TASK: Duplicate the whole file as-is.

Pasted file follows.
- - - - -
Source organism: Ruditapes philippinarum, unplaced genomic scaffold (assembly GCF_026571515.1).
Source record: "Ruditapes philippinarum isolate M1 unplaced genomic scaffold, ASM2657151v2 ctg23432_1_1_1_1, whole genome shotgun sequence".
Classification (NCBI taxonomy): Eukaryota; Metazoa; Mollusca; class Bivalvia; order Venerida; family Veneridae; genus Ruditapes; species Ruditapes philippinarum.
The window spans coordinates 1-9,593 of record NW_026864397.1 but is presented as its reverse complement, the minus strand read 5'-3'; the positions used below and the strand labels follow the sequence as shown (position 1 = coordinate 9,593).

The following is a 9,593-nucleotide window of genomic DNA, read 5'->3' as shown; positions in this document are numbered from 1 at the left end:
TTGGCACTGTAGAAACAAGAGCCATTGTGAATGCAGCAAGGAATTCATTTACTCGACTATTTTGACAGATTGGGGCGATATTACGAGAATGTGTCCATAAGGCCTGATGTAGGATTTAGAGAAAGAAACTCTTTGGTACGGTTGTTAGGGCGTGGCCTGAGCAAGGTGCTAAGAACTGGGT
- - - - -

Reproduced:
Source organism: Ruditapes philippinarum, unplaced genomic scaffold (assembly GCF_026571515.1).
Source record: "Ruditapes philippinarum isolate M1 unplaced genomic scaffold, ASM2657151v2 ctg23432_1_1_1_1, whole genome shotgun sequence".
Classification (NCBI taxonomy): Eukaryota; Metazoa; Mollusca; class Bivalvia; order Venerida; family Veneridae; genus Ruditapes; species Ruditapes philippinarum.
The window spans coordinates 1-9,593 of record NW_026864397.1 but is presented as its reverse complement, the minus strand read 5'-3'; the positions used below and the strand labels follow the sequence as shown (position 1 = coordinate 9,593).

The following is a 9,593-nucleotide window of genomic DNA, read 5'->3' as shown; positions in this document are numbered from 1 at the left end:
TTGGCACTGTAGAAACAAGAGCCATTGTGAATGCAGCAAGGAATTCATTTACTCGACTATTTTGACAGATTGGGGCGATATTACGAGAATGTGTCCATAAGGCCTGATGTAGGATTTAGAGAAAGAAACTCTTTGGTACGGTTGTTAGGGCGTGGCCTGAGCAAGGTGCTAAGAACTGGGT